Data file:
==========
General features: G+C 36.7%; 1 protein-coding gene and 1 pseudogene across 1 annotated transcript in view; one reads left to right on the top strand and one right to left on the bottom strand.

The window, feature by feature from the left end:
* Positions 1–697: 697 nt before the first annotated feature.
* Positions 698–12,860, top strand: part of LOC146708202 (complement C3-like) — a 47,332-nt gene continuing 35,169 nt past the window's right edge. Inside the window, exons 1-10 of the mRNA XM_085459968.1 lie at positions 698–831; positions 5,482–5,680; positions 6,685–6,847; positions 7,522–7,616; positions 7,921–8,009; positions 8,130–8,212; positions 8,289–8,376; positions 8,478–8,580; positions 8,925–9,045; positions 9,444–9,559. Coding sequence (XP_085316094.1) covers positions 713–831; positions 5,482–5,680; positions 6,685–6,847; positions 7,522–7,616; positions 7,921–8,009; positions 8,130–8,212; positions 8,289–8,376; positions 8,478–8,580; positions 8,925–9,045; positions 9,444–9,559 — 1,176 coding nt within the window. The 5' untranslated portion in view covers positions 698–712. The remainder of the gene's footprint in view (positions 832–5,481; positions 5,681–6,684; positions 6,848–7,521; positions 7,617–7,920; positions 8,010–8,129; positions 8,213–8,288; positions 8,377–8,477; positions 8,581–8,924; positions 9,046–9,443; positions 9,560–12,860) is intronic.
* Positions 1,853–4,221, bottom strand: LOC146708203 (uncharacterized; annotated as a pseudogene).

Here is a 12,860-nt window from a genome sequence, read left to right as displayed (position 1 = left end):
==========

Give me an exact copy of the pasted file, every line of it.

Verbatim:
General features: G+C 36.7%; 1 protein-coding gene and 1 pseudogene across 1 annotated transcript in view; one reads left to right on the top strand and one right to left on the bottom strand.

The window, feature by feature from the left end:
* Positions 1–697: 697 nt before the first annotated feature.
* Positions 698–12,860, top strand: part of LOC146708202 (complement C3-like) — a 47,332-nt gene continuing 35,169 nt past the window's right edge. Inside the window, exons 1-10 of the mRNA XM_085459968.1 lie at positions 698–831; positions 5,482–5,680; positions 6,685–6,847; positions 7,522–7,616; positions 7,921–8,009; positions 8,130–8,212; positions 8,289–8,376; positions 8,478–8,580; positions 8,925–9,045; positions 9,444–9,559. Coding sequence (XP_085316094.1) covers positions 713–831; positions 5,482–5,680; positions 6,685–6,847; positions 7,522–7,616; positions 7,921–8,009; positions 8,130–8,212; positions 8,289–8,376; positions 8,478–8,580; positions 8,925–9,045; positions 9,444–9,559 — 1,176 coding nt within the window. The 5' untranslated portion in view covers positions 698–712. The remainder of the gene's footprint in view (positions 832–5,481; positions 5,681–6,684; positions 6,848–7,521; positions 7,617–7,920; positions 8,010–8,129; positions 8,213–8,288; positions 8,377–8,477; positions 8,581–8,924; positions 9,046–9,443; positions 9,560–12,860) is intronic.
* Positions 1,853–4,221, bottom strand: LOC146708203 (uncharacterized; annotated as a pseudogene).

Here is a 12,860-nt window from a genome sequence, read left to right as displayed (position 1 = left end):